Mattel’s new “Video Girl” enthusiastically embraced by UCLA Film School – in its first annual Barbie Film Festival
This is a story about a great marketing idea and the completely unexpected ways it can go viral. More on that in a moment, but first a little background:
Mattel recently launched the new “Barbie Video Girl” doll targeted for girls ages 6 – 10. A toy designed for girls to tell stories through Barbie’s eyes — uh, rather, chest. At least that’s where you’ll find the miniature lens and all the necessary recording tools in the iconic bombshell.
Check out Barbie’s “specs” to the left. Mattel designers cleverly conceal a digital camera inside her necklace — and an LCD video screen on her back (above) that allows a little moviemaker to record and view movies instantly. The doll includes a USB plug-in cord, and is Windows-and Mac-compatible. Her batteries are built into her sleek supermodel thighs.
According to the Director of Marketing for Barbie, Rosie O’Neill, the idea emerged out of a brainstorm session where Mattel’s most creative minds “mashed two ideas together” — just because. They had also noticed on YouTube, that there were countless examples of “Barbie at play” videos, and Mattel needed to ask “how can we enhance their storytelling?” The company’s Product Design and Engineering teams made it happen. “Video Girl” was born. Bottom line, says O’Neill — “Video Girl is a fun tool to inspire girls to become filmmakers.”
Apparently the plan worked. Girls as young as 6 are entering their own short films in a Barbie video contest on line, and learning to edit their films on downloadable Barbie software.
Here’s where the unexpected part comes in. Amused by the new product, a visual artist named Brandon Bloch posts on YouTube a tongue-in-cheek review, comparing the high-end Canon 7D digital SLR (retail price $1800.00) with the high-concept Barbie Cam (retail price $50.00). That caught the eye of UCLA Professor/cinematographer Tom Denove, who also vice chairs the Department of Film, TV, and Digital Media at the school. His reaction was simple “Let’s get Barbie Cams for our students and staff.”
Tom bolted over to the nearest toy store to evaluate the merchandise. Would the camera really work? Could his students make decent short films with a Barbie Doll? He began to “inspect” the doll’s parts in the store, and had to field questions from onlookers. “It was weird” said DeNove — “I had to shout back — It’s okay, I’m a cameraman!” He tested the camera, and it worked. While he said the resolution wasn’t great, it would be an important lesson for his young directors to learn — “It’s not about the equipment. It’s what you do with the story.” He then called Mattel to see if the the company would sponsor his idea for a Barbie Film Festival. Mattel jumped on board — and agreed there would be no censoring of content.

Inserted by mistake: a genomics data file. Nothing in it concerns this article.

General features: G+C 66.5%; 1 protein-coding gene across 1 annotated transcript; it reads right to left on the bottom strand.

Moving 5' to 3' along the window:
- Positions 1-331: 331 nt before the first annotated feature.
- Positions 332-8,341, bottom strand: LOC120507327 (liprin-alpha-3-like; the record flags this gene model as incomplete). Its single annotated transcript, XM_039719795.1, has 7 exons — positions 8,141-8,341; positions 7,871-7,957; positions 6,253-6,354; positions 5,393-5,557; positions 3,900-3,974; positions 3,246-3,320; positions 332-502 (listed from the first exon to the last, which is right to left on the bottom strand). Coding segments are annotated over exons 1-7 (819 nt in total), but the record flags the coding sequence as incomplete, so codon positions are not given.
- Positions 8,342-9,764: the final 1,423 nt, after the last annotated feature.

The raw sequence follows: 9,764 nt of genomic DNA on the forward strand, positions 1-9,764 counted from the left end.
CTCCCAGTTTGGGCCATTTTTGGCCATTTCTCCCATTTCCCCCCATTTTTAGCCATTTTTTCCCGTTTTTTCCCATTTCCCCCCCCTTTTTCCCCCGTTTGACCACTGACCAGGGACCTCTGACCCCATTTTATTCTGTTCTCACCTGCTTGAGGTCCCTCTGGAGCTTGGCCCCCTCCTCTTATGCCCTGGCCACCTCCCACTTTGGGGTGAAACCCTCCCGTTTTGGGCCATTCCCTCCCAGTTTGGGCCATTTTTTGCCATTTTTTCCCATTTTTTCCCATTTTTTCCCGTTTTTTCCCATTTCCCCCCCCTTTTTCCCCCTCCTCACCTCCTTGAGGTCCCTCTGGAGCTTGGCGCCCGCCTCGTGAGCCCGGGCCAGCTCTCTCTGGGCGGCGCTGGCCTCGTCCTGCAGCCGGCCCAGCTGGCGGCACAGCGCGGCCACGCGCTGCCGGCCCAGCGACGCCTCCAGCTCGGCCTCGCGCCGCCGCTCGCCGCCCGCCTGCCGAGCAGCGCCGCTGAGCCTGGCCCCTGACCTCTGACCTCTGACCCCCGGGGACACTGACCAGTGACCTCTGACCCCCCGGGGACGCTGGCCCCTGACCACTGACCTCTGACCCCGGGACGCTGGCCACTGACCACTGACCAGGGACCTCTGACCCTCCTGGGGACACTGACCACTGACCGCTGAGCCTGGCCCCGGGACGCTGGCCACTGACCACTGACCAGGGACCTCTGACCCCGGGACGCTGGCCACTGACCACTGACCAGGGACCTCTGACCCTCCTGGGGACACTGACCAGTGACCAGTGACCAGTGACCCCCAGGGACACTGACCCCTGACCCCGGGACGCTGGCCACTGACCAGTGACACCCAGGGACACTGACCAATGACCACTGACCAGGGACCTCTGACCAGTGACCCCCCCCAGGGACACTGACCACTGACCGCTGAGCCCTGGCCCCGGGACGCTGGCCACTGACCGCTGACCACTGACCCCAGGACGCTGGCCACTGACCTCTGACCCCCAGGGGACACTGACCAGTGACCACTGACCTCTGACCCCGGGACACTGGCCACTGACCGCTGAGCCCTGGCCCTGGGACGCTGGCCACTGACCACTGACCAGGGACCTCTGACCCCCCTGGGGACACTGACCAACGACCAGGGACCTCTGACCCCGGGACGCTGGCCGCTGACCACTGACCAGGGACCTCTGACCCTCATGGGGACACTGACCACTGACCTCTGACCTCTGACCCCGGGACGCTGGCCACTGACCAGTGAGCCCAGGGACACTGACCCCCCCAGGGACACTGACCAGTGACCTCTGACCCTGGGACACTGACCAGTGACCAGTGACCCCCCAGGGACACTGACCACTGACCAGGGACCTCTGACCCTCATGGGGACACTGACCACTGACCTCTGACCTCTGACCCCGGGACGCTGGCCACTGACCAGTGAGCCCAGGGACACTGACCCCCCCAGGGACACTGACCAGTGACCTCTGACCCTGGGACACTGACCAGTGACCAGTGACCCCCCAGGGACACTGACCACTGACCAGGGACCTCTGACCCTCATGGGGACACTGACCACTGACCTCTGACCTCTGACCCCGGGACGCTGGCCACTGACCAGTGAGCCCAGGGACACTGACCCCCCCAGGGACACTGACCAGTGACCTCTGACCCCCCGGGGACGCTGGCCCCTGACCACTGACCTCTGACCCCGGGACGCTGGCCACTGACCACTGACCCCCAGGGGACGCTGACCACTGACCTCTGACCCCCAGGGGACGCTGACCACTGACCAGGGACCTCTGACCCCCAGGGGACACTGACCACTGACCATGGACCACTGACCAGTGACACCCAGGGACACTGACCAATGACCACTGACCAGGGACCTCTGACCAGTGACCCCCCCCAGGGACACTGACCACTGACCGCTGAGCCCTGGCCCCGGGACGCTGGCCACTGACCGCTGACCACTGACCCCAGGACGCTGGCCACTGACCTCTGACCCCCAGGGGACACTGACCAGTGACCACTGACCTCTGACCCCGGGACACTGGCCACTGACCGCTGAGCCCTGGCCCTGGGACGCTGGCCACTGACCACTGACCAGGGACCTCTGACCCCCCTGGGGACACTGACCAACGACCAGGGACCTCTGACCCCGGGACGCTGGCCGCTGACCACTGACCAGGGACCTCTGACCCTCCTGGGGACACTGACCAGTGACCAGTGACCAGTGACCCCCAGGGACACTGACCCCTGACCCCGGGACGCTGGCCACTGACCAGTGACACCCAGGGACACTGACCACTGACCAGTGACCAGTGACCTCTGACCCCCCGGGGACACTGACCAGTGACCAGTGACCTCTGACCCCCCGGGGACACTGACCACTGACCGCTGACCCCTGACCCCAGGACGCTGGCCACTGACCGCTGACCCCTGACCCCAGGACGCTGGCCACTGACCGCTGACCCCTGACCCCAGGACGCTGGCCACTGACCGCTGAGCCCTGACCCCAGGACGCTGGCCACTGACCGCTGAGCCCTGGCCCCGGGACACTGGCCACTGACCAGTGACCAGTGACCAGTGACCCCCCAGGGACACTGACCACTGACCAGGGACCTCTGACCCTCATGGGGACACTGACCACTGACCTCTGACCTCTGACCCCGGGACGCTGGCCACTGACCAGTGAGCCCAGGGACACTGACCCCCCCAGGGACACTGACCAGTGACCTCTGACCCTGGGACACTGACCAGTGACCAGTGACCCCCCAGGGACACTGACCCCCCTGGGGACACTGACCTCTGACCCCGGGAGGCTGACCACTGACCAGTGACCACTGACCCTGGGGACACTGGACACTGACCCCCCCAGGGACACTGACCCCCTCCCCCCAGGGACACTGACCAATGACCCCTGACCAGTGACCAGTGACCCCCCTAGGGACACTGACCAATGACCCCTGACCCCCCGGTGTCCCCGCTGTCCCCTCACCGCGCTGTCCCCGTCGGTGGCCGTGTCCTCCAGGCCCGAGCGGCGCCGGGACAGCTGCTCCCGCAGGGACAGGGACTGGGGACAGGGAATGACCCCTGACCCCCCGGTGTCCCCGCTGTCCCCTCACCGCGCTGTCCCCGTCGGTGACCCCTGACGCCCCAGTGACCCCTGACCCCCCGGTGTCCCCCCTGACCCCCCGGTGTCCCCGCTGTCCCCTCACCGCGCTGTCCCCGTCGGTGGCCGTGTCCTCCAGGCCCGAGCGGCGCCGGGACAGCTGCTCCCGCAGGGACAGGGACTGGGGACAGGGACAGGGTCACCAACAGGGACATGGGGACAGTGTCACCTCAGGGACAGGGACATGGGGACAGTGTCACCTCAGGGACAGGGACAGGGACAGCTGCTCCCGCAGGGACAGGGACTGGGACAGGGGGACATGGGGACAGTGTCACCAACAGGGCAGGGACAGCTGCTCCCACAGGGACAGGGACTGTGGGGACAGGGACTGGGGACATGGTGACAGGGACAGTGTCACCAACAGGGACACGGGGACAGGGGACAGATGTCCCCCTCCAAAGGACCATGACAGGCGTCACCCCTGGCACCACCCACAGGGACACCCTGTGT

The task was simple: Students had one week to produce and direct their 2-minute films on any subject they wanted — but they had to be shot with a Barbie cam. Typically, with a fast assignment like this, “they stress out.” But with “Video Girl,” he said, “they were totally into it.” The affable prof said he sensed that the task “brought out the kid in all of them.”
The films covered all the genres…horror, comedy, animation, and “Barbie Noir.”
I saw all 31 entries. They were refreshingly good. I never know what awaits me in the theater –especially when the event is billed as “The First Annual” anything. But Barbie pulled through. Doesn’t she look proud sitting in the seat across from me? (Pic #4). To her left there, is Scottie Bookman, who directed her in a short called “A Barbie For All Of Us” — which won the festival’s “Barbie Bruin Spirit Award” that night.
Check out the festival’s Best Comedy — “Audition For Barbie” — directed by MFA Director/Cinematographer Judy Phu. It’s a slice of everyday Hollywood casting, where this time, the auditioning actor (Justin Wescoat Sanders) is asked to play a scene opposite an actress who comes off — “a little plastic.”
Click here to view clips from the UCLA Barbie Film Festival shorts.
This just in: Mattel Inc. reported its quarterly global sales of Barbie products UP 14 %. This is the first time the Barbie brand has had double-digit sales growth in the first quarter since 1997.